More Meaningful CSS
Tim Baxter wrote an article for A List Apart discussing the possibly dogmatic, and maybe unnecessary, use of classes for styling HTML elements.
Why do ‘.button’ when you can do ‘button’? Why do ‘.form’ when you can do ‘form’?
I think it’s important to understand the context of which class-based systems like OOCSS, SMACSS, and BEM have made their way into being.
With large, oft-changing web applications, there are certain problems that arise that don’t occur on simpler, less dynamic web sites.
My blog, for example, is a relatively straightforward site. I’ve made only minor revisions to the design over the last 7 years and my entire CSS weighs in an easily manageable 6 KB uncompressed.
There’s not a lot of complexity to the site design. I could use element selectors liberally. I could and have returned to that code after years of neglect and understand the code relatively quickly.
So then, why the need for classes on everything as advocated by myself and others?
These systems address the complexity of not only large projects and large teams but also of changing designs and changing code.
Back when I was at Shopify, we had inputs. Every project has inputs. They were styled using
One of the problems we ran into was a redesigned input style that needed us to update the HTML structure around our input elements. Where this was especially problematic was trying to update the style and HTML across the entire application in stages.
Using input selectors meant that we needed to write extra CSS to undo the input styles to then be able to apply the CSS that we wanted via a class. We did this using a mixin to make it clear that this code was unwanted and that we could remove this mixin once the transition to the new style was complete.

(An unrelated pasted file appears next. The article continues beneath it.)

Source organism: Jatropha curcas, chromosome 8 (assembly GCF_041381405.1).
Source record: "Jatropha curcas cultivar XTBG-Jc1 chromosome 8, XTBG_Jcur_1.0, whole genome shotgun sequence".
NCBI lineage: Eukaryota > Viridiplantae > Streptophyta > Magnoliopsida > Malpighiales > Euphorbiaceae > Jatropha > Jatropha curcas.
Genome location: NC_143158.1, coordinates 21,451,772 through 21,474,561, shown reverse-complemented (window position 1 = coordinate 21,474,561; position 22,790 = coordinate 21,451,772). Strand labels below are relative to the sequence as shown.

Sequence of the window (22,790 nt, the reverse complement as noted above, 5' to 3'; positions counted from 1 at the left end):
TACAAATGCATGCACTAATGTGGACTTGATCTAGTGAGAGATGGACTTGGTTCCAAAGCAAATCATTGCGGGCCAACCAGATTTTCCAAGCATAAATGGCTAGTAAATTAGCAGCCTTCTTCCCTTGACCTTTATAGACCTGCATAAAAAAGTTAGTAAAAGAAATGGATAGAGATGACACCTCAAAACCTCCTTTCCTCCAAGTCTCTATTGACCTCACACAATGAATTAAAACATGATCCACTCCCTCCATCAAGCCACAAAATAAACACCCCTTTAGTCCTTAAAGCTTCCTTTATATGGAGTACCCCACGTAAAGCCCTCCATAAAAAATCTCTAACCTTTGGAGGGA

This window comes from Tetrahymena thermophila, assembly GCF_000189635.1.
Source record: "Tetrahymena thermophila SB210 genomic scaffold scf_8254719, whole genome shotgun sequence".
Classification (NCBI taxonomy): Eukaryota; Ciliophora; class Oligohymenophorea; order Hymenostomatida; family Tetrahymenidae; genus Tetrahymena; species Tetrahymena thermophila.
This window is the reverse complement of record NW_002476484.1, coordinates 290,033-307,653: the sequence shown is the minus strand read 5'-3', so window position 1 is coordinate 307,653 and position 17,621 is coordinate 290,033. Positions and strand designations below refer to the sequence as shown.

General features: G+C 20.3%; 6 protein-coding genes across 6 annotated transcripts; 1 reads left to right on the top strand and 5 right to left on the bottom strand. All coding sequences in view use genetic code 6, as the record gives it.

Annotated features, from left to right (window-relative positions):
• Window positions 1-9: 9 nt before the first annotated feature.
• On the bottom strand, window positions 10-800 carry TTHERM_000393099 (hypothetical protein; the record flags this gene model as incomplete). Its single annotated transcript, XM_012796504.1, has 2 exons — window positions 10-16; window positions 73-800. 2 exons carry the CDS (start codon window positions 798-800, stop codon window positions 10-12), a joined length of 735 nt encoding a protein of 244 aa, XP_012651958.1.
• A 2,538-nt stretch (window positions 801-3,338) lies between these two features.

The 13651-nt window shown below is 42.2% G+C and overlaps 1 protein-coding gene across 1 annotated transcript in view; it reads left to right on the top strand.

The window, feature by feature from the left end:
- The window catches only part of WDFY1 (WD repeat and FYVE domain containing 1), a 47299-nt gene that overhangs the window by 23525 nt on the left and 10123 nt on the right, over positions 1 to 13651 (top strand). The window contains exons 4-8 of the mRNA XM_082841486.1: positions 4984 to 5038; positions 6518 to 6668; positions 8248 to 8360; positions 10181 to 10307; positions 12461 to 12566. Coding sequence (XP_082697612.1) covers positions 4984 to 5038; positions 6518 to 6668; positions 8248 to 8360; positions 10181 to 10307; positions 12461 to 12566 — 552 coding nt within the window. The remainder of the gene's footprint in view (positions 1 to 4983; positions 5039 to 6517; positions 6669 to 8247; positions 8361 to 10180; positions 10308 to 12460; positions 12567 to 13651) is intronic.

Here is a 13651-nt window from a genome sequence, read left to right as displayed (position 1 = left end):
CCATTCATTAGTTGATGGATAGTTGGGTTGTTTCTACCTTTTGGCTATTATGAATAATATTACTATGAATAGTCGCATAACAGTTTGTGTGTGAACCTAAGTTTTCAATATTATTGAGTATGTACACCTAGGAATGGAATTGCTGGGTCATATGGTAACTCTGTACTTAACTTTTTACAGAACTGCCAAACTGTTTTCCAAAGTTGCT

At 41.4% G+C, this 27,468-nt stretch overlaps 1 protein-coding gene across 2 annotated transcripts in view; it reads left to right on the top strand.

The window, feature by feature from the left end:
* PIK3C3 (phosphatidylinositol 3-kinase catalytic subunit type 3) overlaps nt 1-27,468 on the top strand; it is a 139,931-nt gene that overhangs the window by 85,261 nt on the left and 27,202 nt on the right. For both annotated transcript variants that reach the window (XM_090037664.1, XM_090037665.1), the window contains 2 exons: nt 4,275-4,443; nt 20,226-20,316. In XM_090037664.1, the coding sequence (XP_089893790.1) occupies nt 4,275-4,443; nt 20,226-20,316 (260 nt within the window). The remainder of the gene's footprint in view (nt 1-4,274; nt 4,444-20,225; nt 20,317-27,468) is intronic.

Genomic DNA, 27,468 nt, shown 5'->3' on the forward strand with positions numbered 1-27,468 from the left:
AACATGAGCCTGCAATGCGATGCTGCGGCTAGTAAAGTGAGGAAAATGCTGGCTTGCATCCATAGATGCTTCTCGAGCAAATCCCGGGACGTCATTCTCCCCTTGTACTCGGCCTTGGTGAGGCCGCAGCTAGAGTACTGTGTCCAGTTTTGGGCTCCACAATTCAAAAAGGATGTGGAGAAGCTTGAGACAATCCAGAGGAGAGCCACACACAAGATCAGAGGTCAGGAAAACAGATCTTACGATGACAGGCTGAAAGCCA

When you have multiple teams working away on multiple branches, you can’t stop the presses so that you can apply site wide changes. Using element selectors inhibits the ability to make incremental changes to a project because you can’t be judicious with their use. Element selectors apply to all occurrences.
Another problem is that HTML5, while it introduces a number of new elements, does not go far enough to describe all of the unique components of a design. Nor do I think HTML ever will or ever should. (See Web Components.)
An element may also look different under different contexts. Not all
navs look the same. Not all
buttons look the same. Which requires you to concoct a selector for a specific context.
You can always come up with element selectors for a specific scenario, a specific combination of HTML. But large projects change and with those changes, requires the ability to decipher what the CSS is doing and under what conditions, in order to be able to change it at will. Otherwise, you end up with code you don’t understand and a reluctance to delete it or change it for fear something might break.
This is where class-based CSS systems like SMACSS excel. You can give something meaning with a name—a name that you and your team can decide together what it means.
With that class name comes a simplicity to your CSS. With a succinct grouping of classes, we begin to develop boundaries between objects on the page, like borders around a country. Each object has its own design and rules.
It’s no longer a single page, static in time. It’s a collection of pages, built with an array of components that change from page to page and change in design and composition over time.
A rigid system will break under the heavy winds of an ever-changing project. A flexible system will bend to your will, allowing your project to grow with greater ease.
Meaningful CSS is important. It’s also important to ask where and how we give it that meaning.